Fellner argues that the writer’s desire to write is to present something to the reader in order for the reader to gain understanding. But, as is true for a linear narrative, the writer can’t ever control how the reader understands the story. The traditional narrative assumes that she does, but the lyric essay isn’t trying to force an understanding on the reader. Rather, the lyric essay presents questions and possibilities. From this, the purpose of the lyric essay isn’t the ending, but the journey to it. Fragments are the stepping stones that the author offers for consideration, then proceed towards more questions that more fragments present. White space is key to all of this.
White space, in and of itself, is a type of language—and is perhaps a language that most clearly reflects body language. It is through the pauses and juxtapositions, through the sentence structure and punctuation that the lyric essay can speak just as loud to the reader as the printed words. Similarly, the body is heard not just through vocalization, but through those silent mechanisms of gestures and poses, movements and subtleties. In his comparison of segmented essays to triptych paintings, Robert Root states, “This is what the spaces say: arrange the viewing of the panels so that you see their relationships and juxtapositions rather than a unified unbroken whole.”
Our bodies, likewise, are read through the same aspects of viewing. The physicality of our relationships to the body, the juxtaposition of emotional and physical experience—all of this creates our disparate experiences of our bodies, those parts of us we don’t necessarily understand, but know that they create us. This embodied knowledge ultimately informs how we structure our writing.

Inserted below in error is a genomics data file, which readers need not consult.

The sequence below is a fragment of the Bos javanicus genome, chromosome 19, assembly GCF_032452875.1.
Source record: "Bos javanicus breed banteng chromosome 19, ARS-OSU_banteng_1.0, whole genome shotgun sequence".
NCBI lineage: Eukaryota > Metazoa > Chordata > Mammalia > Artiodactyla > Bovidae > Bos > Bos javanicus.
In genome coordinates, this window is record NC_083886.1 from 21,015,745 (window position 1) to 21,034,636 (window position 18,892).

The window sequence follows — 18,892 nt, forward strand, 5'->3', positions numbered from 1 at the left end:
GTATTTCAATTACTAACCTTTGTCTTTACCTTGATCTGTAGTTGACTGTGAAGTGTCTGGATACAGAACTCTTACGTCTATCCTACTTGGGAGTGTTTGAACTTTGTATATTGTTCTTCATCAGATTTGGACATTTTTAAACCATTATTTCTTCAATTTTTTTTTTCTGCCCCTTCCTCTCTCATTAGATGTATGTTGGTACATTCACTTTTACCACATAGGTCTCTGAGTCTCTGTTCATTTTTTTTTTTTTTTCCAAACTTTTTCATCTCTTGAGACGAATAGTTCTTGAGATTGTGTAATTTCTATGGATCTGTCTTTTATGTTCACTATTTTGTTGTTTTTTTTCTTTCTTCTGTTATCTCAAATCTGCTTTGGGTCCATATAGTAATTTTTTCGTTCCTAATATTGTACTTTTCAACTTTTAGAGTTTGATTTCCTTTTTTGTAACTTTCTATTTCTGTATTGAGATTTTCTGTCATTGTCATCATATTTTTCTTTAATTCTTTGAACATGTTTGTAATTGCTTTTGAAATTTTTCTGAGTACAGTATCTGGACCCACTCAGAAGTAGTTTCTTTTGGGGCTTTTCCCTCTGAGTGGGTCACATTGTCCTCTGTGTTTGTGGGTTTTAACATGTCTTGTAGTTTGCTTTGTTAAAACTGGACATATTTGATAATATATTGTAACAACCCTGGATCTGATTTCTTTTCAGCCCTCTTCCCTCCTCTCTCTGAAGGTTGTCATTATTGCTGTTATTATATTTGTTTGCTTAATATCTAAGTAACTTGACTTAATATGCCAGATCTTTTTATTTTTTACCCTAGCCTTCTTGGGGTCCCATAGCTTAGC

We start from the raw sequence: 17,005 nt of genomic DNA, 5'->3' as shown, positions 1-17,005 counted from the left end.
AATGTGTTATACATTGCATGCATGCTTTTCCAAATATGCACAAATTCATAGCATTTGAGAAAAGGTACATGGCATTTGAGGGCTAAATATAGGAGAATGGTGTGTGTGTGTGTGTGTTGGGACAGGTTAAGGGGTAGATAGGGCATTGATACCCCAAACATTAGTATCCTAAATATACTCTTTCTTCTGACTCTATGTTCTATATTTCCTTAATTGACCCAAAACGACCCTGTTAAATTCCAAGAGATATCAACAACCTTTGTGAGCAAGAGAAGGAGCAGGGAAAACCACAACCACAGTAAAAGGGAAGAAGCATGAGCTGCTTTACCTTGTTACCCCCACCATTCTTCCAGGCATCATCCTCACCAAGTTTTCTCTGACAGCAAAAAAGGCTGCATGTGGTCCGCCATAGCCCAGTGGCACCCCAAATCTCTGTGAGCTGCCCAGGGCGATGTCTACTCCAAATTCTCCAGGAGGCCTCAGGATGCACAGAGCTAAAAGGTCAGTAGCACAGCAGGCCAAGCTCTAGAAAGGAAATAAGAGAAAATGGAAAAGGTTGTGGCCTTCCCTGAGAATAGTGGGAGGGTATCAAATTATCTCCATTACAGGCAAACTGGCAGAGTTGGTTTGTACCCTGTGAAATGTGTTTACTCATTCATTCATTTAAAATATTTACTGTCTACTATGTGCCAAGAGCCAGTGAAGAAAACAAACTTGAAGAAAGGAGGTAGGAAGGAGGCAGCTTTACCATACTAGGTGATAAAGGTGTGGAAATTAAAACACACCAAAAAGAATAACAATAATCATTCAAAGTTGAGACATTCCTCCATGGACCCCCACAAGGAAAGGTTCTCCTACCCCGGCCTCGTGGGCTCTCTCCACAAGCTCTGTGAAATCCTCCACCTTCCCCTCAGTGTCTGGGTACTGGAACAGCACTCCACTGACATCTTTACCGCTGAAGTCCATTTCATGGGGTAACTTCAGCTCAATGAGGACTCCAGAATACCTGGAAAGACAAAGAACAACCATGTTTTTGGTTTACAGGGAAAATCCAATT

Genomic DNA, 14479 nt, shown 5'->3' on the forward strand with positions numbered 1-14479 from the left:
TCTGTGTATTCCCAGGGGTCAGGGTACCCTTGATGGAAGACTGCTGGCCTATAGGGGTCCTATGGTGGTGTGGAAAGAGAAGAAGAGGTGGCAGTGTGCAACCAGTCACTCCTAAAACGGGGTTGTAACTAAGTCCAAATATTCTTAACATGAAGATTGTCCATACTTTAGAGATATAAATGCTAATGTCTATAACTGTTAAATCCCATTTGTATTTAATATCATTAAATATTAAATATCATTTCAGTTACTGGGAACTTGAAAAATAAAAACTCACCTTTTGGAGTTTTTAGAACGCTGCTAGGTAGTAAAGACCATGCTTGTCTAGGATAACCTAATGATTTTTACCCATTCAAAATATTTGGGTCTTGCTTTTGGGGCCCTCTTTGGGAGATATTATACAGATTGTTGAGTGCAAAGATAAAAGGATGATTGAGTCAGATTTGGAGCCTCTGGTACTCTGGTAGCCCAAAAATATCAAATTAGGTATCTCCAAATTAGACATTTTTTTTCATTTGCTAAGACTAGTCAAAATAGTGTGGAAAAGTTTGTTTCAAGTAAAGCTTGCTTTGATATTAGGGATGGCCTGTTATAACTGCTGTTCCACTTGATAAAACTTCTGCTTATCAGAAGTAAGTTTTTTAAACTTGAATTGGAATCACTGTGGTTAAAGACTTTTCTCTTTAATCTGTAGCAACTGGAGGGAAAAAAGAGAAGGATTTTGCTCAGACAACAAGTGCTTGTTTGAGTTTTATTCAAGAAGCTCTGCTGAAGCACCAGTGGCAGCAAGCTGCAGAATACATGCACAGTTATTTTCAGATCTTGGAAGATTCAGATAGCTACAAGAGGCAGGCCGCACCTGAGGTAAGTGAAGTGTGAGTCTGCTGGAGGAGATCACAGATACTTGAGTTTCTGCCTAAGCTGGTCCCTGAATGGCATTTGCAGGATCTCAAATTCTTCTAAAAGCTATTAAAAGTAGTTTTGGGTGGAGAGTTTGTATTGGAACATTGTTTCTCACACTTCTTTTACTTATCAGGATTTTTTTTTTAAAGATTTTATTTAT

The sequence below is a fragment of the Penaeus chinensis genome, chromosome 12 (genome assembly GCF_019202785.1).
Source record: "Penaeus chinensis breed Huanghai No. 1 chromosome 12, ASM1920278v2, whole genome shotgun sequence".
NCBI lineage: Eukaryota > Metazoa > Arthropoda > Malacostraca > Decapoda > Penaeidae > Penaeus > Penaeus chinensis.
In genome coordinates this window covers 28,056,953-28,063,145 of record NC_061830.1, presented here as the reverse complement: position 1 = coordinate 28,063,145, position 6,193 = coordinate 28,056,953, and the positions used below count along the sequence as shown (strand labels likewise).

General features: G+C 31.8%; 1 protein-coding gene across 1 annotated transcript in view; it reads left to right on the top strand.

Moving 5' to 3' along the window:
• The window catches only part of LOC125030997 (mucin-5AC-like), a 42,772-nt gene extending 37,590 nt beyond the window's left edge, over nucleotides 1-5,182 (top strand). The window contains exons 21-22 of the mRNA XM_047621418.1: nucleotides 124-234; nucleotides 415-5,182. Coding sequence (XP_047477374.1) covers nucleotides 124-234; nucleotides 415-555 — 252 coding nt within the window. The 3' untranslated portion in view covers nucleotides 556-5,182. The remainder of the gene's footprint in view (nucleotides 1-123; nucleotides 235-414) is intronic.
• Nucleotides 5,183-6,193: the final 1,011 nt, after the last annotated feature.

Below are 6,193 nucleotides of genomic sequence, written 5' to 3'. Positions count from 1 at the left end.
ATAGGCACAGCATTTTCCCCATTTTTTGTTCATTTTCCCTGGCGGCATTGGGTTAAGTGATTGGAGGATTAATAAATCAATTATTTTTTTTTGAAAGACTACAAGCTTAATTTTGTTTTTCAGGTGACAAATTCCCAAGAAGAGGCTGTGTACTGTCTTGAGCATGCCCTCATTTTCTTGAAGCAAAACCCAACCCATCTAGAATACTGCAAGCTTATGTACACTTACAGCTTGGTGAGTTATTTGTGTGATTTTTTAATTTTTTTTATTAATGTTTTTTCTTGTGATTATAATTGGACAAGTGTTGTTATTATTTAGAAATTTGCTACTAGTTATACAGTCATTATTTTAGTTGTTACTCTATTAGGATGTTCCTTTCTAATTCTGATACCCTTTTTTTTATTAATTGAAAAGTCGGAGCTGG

Root answers Fellner’s question about why lyric essayists so often choose a fragmented form to tell our stories: “in the hope of achieving some better understanding of the actual through writing.” The fragmented essay isn’t about the end, but the process towards it (like life is more than about our deaths)—what the reader is confronted with and how she reacts to it with her own engagement with the text. As he presents excellent points to explore this question and practice, ultimately Fellner, like Biss and her experience, is interested in how and if a fragmented thing can ever feel whole: “When you’re writing an essay-in-fragments, should each fragment be a complete thing in and of itself” (179)? If we accept the challenge of really discovering narrative in segmented texts, then we allow the essay (and our experience of it) space to gesture towards more complexity.